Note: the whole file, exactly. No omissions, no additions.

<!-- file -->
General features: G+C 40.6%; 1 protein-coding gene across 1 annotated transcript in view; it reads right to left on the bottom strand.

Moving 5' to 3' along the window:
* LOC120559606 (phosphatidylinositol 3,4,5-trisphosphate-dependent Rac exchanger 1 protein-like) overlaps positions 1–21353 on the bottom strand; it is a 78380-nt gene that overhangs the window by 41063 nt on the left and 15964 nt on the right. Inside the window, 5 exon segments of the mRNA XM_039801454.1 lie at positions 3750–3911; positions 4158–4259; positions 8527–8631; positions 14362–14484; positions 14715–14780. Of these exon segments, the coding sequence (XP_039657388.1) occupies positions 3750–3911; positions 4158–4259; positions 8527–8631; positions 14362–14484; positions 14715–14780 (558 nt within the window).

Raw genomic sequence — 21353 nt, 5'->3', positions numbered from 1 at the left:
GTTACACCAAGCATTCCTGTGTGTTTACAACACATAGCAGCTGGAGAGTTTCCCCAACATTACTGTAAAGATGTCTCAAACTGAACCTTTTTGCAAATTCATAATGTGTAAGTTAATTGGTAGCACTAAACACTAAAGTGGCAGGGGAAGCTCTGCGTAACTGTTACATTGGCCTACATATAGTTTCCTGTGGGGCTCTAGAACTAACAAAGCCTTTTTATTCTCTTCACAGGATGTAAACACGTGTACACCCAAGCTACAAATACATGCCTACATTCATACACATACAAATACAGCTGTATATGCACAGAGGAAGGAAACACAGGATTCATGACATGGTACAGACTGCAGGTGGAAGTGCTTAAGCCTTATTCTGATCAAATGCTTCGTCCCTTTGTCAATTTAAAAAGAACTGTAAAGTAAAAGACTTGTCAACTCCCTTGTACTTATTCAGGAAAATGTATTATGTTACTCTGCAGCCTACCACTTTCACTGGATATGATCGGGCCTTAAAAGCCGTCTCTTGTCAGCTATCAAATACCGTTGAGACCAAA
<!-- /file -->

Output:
General features: G+C 40.6%; 1 protein-coding gene across 1 annotated transcript in view; it reads right to left on the bottom strand.

Moving 5' to 3' along the window:
* LOC120559606 (phosphatidylinositol 3,4,5-trisphosphate-dependent Rac exchanger 1 protein-like) overlaps positions 1–21353 on the bottom strand; it is a 78380-nt gene that overhangs the window by 41063 nt on the left and 15964 nt on the right. Inside the window, 5 exon segments of the mRNA XM_039801454.1 lie at positions 3750–3911; positions 4158–4259; positions 8527–8631; positions 14362–14484; positions 14715–14780. Of these exon segments, the coding sequence (XP_039657388.1) occupies positions 3750–3911; positions 4158–4259; positions 8527–8631; positions 14362–14484; positions 14715–14780 (558 nt within the window).

Raw genomic sequence — 21353 nt, 5'->3', positions numbered from 1 at the left:
GTTACACCAAGCATTCCTGTGTGTTTACAACACATAGCAGCTGGAGAGTTTCCCCAACATTACTGTAAAGATGTCTCAAACTGAACCTTTTTGCAAATTCATAATGTGTAAGTTAATTGGTAGCACTAAACACTAAAGTGGCAGGGGAAGCTCTGCGTAACTGTTACATTGGCCTACATATAGTTTCCTGTGGGGCTCTAGAACTAACAAAGCCTTTTTATTCTCTTCACAGGATGTAAACACGTGTACACCCAAGCTACAAATACATGCCTACATTCATACACATACAAATACAGCTGTATATGCACAGAGGAAGGAAACACAGGATTCATGACATGGTACAGACTGCAGGTGGAAGTGCTTAAGCCTTATTCTGATCAAATGCTTCGTCCCTTTGTCAATTTAAAAAGAACTGTAAAGTAAAAGACTTGTCAACTCCCTTGTACTTATTCAGGAAAATGTATTATGTTACTCTGCAGCCTACCACTTTCACTGGATATGATCGGGCCTTAAAAGCCGTCTCTTGTCAGCTATCAAATACCGTTGAGACCAAA